In our Unheard Voices series, blogger Rebecca Farley gives a platform to the (literally) silent observers on Columbia's campus. On Feb. 6, the Earl Hall Steps get their chance as Farley records their session with the Columbia psychiatrist for architectural monuments.
I understand you've been feeling isolated recently. Can you talk about that?
You seem a bit frosty today, that's all.
Think you're funny, eh?
Oh, no, sorry! Honest mistake; didn't mean the pun. I understand you are a bit—how would I put it—encumbered? Blanketed? Swaddled?
I am consumed, smothered, parceled, stifled—I needn't mention the smell, mind you, too horrid—by a sheet of whatever buggery with which the sky has plagued me. So no. I am not swaddled. I am not blanketed. I am dying.
Let's talk about that. Why do you feel like you're dying?
Well, let's begin with Monday. Snow is lovely, no? It floats rather than drops or plops; soundless, it creeps across the city like a panther—
Yes, a panther. It creeps across the city, tip-toeing over bridges and skittering atop trees, weighing their branches with its duplicitous weight.
I'm not sure weight can be duplicitous.
I am merely being poetic. Do you not usually engage with steps that speak in the metaphorical sense? Nevertheless, irrelevant; snow itself is duplicitous. At first, it cradles one with its marshmallow embrace, and then, my friend, hold onto your britches because the snow will find a way to pull them down, it reveals itself to be among nature's most threatening beasts.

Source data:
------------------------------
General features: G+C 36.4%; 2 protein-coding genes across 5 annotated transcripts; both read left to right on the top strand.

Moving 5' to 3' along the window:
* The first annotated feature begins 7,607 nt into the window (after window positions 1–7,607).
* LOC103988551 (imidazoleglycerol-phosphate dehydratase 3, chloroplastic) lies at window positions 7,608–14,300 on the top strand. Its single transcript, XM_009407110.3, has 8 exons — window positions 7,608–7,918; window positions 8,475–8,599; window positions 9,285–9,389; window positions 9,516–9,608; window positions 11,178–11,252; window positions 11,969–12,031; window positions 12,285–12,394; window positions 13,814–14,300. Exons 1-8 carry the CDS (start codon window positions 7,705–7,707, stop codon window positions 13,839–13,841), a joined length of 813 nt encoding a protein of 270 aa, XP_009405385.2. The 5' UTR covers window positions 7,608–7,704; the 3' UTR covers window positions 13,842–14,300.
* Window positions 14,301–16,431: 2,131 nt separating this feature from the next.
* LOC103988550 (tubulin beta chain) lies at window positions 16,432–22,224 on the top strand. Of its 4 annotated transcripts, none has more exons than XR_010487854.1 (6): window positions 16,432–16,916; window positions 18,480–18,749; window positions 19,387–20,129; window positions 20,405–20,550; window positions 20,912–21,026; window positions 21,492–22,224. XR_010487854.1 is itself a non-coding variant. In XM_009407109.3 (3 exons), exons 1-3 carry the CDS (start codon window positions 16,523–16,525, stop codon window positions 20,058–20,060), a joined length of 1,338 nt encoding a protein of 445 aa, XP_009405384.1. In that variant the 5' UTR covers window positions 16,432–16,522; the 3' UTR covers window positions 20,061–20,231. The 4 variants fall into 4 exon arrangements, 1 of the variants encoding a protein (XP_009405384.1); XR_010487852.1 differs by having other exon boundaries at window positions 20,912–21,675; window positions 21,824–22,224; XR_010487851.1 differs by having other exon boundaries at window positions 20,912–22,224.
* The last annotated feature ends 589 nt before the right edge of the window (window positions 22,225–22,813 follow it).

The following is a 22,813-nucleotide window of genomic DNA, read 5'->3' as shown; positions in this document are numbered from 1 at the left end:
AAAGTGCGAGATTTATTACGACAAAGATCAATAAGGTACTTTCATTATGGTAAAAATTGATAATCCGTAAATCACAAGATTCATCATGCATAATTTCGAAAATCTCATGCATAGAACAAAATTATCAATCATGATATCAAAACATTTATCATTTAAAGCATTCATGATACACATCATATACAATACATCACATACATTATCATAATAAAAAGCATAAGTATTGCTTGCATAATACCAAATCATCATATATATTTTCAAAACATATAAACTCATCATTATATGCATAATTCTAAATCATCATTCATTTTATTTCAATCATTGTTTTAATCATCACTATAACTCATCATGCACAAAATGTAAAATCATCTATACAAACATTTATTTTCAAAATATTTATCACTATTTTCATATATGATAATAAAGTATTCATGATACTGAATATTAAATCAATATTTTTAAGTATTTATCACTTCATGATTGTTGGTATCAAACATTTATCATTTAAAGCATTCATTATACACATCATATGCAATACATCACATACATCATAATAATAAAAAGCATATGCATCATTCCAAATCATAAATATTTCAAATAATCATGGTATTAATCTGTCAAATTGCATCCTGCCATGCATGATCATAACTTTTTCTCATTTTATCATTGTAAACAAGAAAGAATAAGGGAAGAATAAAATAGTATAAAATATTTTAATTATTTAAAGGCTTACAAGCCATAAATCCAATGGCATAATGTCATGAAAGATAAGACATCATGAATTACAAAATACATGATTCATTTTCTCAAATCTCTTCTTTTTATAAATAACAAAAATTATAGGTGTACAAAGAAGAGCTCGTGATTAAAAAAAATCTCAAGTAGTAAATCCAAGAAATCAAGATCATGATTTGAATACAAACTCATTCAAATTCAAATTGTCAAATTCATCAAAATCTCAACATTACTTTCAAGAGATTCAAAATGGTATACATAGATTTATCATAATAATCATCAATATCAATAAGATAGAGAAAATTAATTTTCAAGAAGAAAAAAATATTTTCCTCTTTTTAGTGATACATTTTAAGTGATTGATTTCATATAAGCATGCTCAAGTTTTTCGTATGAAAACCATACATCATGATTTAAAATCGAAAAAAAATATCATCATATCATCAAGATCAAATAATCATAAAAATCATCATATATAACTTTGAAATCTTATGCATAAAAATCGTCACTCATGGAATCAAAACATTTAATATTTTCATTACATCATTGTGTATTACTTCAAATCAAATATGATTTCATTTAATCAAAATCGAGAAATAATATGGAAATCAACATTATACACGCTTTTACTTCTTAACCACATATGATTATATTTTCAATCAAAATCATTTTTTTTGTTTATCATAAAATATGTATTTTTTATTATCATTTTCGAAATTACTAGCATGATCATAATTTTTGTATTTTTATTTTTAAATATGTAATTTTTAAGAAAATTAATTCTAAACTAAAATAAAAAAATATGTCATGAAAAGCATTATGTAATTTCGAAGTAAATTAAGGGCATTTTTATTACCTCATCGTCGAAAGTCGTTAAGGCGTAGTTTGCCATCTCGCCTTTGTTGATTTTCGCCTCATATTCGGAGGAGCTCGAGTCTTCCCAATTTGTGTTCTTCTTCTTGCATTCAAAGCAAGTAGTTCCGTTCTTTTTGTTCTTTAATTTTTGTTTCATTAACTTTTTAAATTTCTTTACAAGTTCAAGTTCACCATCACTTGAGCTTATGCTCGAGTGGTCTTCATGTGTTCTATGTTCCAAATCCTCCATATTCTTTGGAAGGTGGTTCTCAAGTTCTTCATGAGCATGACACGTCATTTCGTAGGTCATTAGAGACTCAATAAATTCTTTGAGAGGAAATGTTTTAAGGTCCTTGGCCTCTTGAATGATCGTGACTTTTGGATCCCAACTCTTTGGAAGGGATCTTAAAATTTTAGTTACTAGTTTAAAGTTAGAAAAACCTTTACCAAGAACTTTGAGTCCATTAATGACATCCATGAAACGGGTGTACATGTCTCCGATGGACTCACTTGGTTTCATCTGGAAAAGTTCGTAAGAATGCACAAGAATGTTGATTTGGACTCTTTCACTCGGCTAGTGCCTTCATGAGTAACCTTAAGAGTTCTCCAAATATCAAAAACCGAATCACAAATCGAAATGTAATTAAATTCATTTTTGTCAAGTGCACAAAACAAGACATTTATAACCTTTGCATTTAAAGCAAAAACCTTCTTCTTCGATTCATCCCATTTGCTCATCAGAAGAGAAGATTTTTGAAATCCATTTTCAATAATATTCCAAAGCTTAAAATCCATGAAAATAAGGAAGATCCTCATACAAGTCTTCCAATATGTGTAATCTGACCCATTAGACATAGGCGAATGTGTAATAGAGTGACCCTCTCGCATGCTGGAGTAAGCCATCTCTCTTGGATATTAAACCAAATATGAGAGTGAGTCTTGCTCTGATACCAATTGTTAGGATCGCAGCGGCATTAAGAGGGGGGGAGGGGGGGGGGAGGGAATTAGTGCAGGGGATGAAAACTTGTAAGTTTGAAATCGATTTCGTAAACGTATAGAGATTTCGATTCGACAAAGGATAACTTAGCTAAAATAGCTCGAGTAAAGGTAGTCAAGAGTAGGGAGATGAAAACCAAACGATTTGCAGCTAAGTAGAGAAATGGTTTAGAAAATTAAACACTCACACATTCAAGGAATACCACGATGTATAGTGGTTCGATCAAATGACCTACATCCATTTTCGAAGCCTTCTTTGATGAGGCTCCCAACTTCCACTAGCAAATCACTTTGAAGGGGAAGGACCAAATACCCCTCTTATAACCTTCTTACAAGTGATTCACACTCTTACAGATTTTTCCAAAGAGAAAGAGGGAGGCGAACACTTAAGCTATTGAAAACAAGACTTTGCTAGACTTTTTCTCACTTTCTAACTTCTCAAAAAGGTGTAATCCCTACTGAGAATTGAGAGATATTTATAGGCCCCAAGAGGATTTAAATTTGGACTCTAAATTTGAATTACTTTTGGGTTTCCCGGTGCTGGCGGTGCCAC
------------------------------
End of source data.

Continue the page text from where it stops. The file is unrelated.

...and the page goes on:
I see. And why would this be?
You asked me earlier about my current isolation. You are correct in assuming that for two days this week I did not see a single student. Good doctor, without the gentle taps of Doc Martens and Frye boots on my stone surface, I find that the days last longer than the passage of my life entire.
Why no students?
The snow, you imbecile, the snow! As the inches pour onto Columbia's campus, so the "Emergency Management Operations Team" at Columbia must determine which steps are the ones truly in need of shoveling. Needless to say, I always fail the test. The gates that lead to my shrubbery-enshrouded nest have been closed for, and I quote, "snow removal and icy conditions." Apparently, I am "hazardous."
I'm sure it's been a trying week, feeling the weight of the snow on your steps without the students.
"Trying" only describes a fraction of my misery. The worst by far was watching the students who I knew would rather walk my surface walk past me and onto the putrid Low Steps.
You seem to have a certain dislike for Low Steps.
The peacock of Columbia's architectural institutions. Yes, we've had a falling out.
Why was that?
I don't care to comment on the matter.
Rebecca Farley is a sophomore who really enjoys the convenience of the Earl Hall Gates. In her spare time, she can be found standing in front of the locked gates, rereading the email from the Emergency Management Operations Team.